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Preševo Valley

 

Preševo Valley

View of Preševo, the largest town of the region

The Preševo Valley (Serbo-Croatian: Прешевска долина, Preševska dolina; Albanian: Lugina e Preshevës) is a region in southern Serbia composed of the municipalities of Bujanovac and Preševo.[1] Geopolitically, the region is the center of the Albanian community in Serbia (not counting Kosovo) with Albanians comprising 54.6% of Bujanovac and 89% of Preševo (and 26% in Medveđa).[2]

Contents

  • Terminology 1
  • Geography 2
  • History 3
    • Preševo Valley conflict 3.1
  • Politics 4
  • See also 5
  • References 6

Terminology

In Albanian the area is referred to as Lugina e Preshevës and in Serbian as Preševska dolina. Albanians also sometimes call the region eastern Kosovo, which makes reference to the Kosovo Vilayet, from which this area was incorporated into Serbia in 1913.[2] Because of Albanian demands for territorial autonomy, the use of "Preševo Valley" is somewhat politically loaded. In Serbian official statements, the area is usually referred to as the "territory of municipalities of Preševo, Bujanovac and Medveđa", but only when denoting political context of the region.

Geography

Preševo and Bujanovac

Geographically, the Preševo Valley is coterminous with the river basin of Preševska Moravica, from its source near the town of Preševo to the confluence with South Morava at Bujanovac. It is part of the Morava/Vardar North-South route across the Balkans, which follows the flows of Great Morava and South Morava through Serbia. This route carries the pan-European corridor X and E75. The importance of this route to the Serbia has increased since 1999, when the main alternative route, through Pristina, became unusable due to the Kosovo War and subsequent loss of Serbian control over Kosovo.

History

In 1938, during the colonisation of Kosovo, Preševo was designated in the Turkish-Yugoslav Convention as one of the areas whose population would be forced to migrate to Turkey.[3]

The Yugoslav communist government, seeking to maintain the road and rail routes that passed through the region and also control Albanian nationalists, separated this region from Kosovo and organized it into Serbia.[1][2] During the Kosovo War 6–8,000 ethnic Albanians left the area. They reported that they were being conscripted, and Serbian paramilitaries were trying to force them into military barracks.[4]

Preševo Valley conflict

In 2001, as a follow-up to the National Liberation Army, engaged in a war against Macedonian authorities. The Presevo valley conflict ended after international intervention that led to peace treaty, which demilitarise the area, amnestied UÇPMB and granted to the Yugoslav army entry to the region under NATO's approval.[5]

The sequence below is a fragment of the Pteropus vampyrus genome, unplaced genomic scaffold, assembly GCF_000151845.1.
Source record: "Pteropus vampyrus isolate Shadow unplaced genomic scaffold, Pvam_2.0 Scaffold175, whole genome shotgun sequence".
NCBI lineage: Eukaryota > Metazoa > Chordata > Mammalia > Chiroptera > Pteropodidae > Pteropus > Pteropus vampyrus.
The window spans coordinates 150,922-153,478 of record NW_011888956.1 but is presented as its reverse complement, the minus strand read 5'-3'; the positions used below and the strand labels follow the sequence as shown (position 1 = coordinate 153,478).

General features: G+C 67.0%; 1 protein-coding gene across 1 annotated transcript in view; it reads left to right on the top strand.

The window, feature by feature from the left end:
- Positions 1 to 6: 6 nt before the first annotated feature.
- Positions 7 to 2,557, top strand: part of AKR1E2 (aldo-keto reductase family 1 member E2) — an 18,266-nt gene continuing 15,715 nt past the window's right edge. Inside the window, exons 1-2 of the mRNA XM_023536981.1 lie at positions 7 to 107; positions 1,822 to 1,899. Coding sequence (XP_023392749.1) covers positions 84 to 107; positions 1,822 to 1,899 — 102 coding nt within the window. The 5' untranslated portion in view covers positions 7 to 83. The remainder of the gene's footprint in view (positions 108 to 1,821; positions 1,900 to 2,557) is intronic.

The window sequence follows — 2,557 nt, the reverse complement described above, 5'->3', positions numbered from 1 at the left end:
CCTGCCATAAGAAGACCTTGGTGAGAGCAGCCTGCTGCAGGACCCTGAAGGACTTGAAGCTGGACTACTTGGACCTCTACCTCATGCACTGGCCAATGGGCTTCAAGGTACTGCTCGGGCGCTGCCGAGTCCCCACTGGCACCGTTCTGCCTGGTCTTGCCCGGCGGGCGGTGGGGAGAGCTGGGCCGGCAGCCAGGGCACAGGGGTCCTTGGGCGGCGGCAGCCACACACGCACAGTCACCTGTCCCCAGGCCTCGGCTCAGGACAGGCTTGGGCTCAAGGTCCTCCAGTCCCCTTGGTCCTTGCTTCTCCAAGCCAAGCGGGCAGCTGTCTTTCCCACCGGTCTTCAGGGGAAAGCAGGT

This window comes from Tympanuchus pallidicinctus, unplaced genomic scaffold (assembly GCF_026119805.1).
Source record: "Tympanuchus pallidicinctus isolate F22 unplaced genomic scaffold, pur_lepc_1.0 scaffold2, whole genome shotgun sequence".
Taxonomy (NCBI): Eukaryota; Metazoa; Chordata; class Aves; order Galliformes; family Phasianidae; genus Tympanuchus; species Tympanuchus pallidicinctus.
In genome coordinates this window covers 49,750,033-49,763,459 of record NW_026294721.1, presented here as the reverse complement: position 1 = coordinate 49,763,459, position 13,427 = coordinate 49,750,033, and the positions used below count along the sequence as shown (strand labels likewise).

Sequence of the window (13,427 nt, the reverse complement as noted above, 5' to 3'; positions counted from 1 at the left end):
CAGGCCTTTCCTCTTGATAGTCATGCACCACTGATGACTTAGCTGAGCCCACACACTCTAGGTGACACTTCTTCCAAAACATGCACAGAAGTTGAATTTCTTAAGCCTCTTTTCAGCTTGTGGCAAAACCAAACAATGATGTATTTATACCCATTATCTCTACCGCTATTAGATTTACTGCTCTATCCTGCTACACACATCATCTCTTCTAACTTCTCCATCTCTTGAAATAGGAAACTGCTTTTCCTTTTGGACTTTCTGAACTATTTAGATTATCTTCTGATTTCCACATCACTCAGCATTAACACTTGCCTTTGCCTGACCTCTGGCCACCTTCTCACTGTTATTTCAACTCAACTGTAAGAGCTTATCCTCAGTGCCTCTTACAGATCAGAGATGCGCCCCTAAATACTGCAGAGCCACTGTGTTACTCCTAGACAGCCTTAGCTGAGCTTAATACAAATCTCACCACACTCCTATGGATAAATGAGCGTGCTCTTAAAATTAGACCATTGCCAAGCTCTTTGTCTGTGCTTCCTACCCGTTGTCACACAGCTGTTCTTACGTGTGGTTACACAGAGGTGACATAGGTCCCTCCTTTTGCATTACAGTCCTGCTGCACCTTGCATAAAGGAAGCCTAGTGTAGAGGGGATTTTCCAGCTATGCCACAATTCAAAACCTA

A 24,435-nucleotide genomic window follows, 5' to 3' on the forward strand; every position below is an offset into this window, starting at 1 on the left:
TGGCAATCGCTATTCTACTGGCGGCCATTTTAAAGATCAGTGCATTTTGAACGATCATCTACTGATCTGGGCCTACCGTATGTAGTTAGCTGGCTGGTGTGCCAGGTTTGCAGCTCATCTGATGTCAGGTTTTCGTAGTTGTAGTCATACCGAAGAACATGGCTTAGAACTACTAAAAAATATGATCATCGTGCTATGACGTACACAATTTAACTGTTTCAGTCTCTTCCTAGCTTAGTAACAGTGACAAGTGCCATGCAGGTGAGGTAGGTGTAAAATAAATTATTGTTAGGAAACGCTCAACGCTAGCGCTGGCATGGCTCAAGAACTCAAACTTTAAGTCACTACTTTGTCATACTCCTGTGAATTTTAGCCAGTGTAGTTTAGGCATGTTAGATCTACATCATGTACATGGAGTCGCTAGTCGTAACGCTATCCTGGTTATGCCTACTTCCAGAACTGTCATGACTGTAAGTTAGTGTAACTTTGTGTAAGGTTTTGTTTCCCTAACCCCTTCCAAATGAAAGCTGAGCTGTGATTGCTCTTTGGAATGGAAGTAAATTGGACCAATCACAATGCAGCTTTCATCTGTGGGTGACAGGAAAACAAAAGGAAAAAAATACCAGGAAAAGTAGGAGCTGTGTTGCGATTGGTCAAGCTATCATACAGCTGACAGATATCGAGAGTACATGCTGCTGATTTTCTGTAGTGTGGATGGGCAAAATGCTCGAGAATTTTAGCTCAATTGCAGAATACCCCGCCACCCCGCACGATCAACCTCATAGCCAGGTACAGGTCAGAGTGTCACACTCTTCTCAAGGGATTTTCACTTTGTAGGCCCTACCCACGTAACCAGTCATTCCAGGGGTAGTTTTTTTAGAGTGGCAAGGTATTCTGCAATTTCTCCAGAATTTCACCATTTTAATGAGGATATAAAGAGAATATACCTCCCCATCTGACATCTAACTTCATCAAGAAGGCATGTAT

In September 2007, Boris Tadić stated "that former and current terrorists, who recently managed to escape from prison in Kosovo, were located in northern regions of the Republic of Macedonia". According to Tadić, "terrorists are planning new attacks on municipalities in southern Serbia in order to start a new Preševo Valley conflict".[6]

Politics

The Albanians of the area are represented politically by the Party for Democratic Action, which won two seats in the 2014 Parliamentary election. Other parties boycotted the elections, citing deep discontent over Belgrade's treatment of the Albanian minority as one of the main reasons. As a result, the National Assembly of Serbia only counts two ethnic Albanians.[7]

Representatives from the municipalities of Preševo, Bujanovac and Medveđa have adopted a declaration asking for the formation of the "Preševo Valley region" in early August 2009.[8] Milan Marković, the President of the Coordinating Body for Preševo, Bujanovac and Medveđa stated that such demands will not solve any problems.[9]

The region is often mentioned in connection with political negotiations of the Kosovo status process. Albanian leaders from the Valley wanted to participate in the talks, but were not allowed. A territorial exchange between Serbia and Kosovo involving the Valley and North Kosovo is an often-mentioned topic in media and informal "probe" statements, but all sides in the official process so far rejected any prospect of a border change.[10] A Chinese scholar proposed another territory exchange: the Serb enclaves south of the Ibar River with Preševo Valley.[11]

See also

References

  1. ^ a b Palka, Eugene Joseph; Galgano, Francis Anthony (March 2005). Military geography: from peace to war. McGraw Hill Custom Publishing. p. 301.  
  2. ^ a b c Judah, Tim (2008-09-29). Kosovo: What Everyone Needs to Know. Oxford University Press. p. 5.  
  3. ^ Elsie, Robert (1997). Kosovo: in the heart of the powder keg. East European Monographs. p. 491.  
  4. ^ Krieger, Heike (2001-07-12). The Kosovo Conflict and International Law: An Analytical Documentation 1974-1999. Cambridge University Press. p. 78.  
  5. ^ Ristic, Marija (11 Jan 2013). "Controversial Albanian Monument Dispute Hits Deadlock". Balkan Insight. Retrieved 13 January 2013. 
  6. ^ Tadic says terrorists undergo training in northern Macedonia
  7. ^ Only one Albanian party to run in Serbia election Balkan Insight, February 12, 2014
  8. ^ Preševska dolina kao region B92, August 2, 2009, Source: FoNet
  9. ^ Marković o zahtevima s juga Srbije B92, August 3, 2009, Source: B92, Tanjug
  10. ^ Belgzim Kamberi, Faruk Daliu (2005-11-16), Presevo Valley Albanians Demand Place at Kosovo Talks, BIRN 
  11. ^ The Fourth Plan to Solve the Crisis of North Kosovo 2011-12-01.Retrieved 2013-07-14.

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